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The Polish army and the Virgin Mary

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By Olivier Bault.

For Polish Catholics as for Catholics around the world on August 15 is the feast of the Assumption of the Virgin Mary. Marian devotion is the center of religiosity on the banks of the Vistula, therefore in the country of Saint John Paul II on 15 August, it is an important holiday, and that is by tens of thousands in the weeks before the Assumption that pilgrims converge from every part of the country by foot to the shrine of Jasna Góra in Częstochowa, which houses the miraculous icon of the Black Madonna.

But in Poland, August 15 is also the Day of the Polish Army, and many Catholics of Warsaw, just after of before attending the holy mass, usually also applaud the military parade held on the avenue Ujazdowskie in the style of which is held July 14 on the Champs Elysées in Paris. The Kaczyński brothers (Lech, President from 2005 to his death in Smolensk in 2010, and Jaroslaw, Prime Minister in 2006-2007) bring back to life this pre-war tradition. If August 15 was already the Soldier’s Day during the Second Polish Republic (1918-1945), it’s because on August 15, 1920, began the offensive against-Polish forces commanded by Marshal Piłsudski which toppled the course of the war with Bolshevik Russia and prevented for nearly twenty years, the Marxist-Leninist revolution to export itself to the west.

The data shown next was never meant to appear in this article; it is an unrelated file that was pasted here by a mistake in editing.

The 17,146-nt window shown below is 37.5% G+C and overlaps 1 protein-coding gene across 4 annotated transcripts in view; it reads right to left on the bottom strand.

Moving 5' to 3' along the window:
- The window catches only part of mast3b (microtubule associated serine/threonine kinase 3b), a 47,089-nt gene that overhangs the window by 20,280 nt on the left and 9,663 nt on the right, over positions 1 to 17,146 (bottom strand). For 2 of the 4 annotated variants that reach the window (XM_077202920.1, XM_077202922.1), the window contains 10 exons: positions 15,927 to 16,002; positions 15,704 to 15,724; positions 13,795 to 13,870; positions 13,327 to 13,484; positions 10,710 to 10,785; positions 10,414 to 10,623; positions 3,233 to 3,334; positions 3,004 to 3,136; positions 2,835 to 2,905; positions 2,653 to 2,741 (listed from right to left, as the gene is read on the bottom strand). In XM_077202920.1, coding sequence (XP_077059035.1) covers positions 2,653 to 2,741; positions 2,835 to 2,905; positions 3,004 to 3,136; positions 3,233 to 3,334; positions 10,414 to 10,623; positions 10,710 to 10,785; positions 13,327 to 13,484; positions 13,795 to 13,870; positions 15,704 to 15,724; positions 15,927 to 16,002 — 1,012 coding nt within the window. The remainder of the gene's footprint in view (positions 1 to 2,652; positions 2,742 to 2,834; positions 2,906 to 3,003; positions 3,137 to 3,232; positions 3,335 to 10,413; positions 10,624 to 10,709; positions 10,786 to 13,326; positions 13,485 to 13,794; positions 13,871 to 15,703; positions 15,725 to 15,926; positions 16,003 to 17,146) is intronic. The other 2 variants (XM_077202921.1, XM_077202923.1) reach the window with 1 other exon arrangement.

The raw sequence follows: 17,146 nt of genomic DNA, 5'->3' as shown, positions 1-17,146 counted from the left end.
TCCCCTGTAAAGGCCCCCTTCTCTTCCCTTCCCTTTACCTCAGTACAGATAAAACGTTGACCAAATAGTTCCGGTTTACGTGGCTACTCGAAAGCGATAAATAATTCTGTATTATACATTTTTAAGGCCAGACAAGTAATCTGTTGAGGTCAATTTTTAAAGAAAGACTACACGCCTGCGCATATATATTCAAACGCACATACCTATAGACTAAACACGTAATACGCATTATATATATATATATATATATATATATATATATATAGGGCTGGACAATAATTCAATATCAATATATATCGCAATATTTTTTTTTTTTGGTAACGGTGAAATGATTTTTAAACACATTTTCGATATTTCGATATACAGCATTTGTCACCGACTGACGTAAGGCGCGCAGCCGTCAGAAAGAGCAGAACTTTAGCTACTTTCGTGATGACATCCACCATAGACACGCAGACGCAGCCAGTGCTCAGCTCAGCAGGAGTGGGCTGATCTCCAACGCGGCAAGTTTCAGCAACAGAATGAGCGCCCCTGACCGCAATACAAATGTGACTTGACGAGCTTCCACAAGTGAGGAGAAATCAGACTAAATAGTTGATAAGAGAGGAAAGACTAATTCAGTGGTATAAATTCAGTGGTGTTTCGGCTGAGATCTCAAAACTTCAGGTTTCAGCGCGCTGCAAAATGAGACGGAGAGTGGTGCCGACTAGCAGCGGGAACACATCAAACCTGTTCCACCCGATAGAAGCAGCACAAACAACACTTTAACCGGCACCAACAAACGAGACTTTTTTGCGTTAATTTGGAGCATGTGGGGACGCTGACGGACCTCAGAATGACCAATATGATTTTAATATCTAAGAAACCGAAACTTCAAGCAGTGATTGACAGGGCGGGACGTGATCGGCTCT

A decisive battle in Poland called “Battle of Warsaw” or “The Miracle of the Vistula”, because even if the socialist Piłsudski claimed the victory was due to his strategy, the Polish Church and a significant proportion of countrymen of the Polish independence’s hero Marshal saw an intercession of the Virgin Mary. She even got proclaimed queen of Poland by King John Casimir in 1656, after she interceded in 1655 for the defense of Jasna Góra against the Swedes.

Thus, this is not the Christian faith that prevents Europeans to defend against invaders, but their lack of faith.

Originally published on Nouvelles de France.
Translated by the Visegrád Post.